"and it's 1,2,3 what are we fightin' for? don't ask me i don't give a damn, next stop is Vietnam, and it's 5,6,7 open up the pearly gates. Well there ain't no time to wonder why...WHOOPEE we're all gunna die." (Country Joe McDonald - Woodstock, July 1969)
Between 1961 and 1975, ten percent of the population of Vietnam, Cambodia, and Laos died. Of the three million American soldiers who went to war there, 153,329 came home seriously wounded and 58,869 did not come home at all. The history of this war should be so deeply carved into my country's conscience that it would never take this course again - and yet, as I write now in 2005, it has.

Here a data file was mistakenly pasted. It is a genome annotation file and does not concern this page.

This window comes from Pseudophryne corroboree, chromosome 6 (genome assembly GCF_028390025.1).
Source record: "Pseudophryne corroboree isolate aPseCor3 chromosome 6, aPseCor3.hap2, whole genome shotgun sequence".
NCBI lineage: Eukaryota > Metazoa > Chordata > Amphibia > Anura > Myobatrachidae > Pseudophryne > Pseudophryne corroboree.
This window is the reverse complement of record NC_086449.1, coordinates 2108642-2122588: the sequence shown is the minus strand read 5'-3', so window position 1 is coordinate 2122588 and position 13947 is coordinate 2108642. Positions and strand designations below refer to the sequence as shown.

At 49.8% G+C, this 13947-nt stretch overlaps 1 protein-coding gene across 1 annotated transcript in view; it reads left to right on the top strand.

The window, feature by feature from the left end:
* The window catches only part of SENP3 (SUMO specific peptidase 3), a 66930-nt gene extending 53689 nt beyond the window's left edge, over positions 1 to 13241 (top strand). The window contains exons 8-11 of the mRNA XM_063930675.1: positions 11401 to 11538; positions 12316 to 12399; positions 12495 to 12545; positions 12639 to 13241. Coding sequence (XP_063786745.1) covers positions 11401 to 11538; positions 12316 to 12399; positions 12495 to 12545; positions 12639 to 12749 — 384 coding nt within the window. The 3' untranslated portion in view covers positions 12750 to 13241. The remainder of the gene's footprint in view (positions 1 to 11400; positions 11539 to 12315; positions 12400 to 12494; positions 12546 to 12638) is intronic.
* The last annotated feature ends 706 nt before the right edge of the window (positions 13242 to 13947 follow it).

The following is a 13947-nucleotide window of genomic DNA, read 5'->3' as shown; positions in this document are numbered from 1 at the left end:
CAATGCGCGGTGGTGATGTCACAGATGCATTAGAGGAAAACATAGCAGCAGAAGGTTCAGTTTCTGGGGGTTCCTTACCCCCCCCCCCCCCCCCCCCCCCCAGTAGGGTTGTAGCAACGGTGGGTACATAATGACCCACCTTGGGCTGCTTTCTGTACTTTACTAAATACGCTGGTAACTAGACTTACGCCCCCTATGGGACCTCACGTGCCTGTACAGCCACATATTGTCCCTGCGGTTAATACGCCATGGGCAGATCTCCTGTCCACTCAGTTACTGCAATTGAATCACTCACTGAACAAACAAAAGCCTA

In 1969, as I turned 30, the war lay at the halfway mark like a scarlet backdrop to all our lives. The resistance movement was steadily growing and each day brought roller coaster news. In the same month as the high of Woodstock came the low of the Manson murders in California. The Chicago conspiracy trial of Tom Hayden, Bobby Seale, Jerry Rubin, Abbie Hoffman and others for inciting anti-war protests began that September.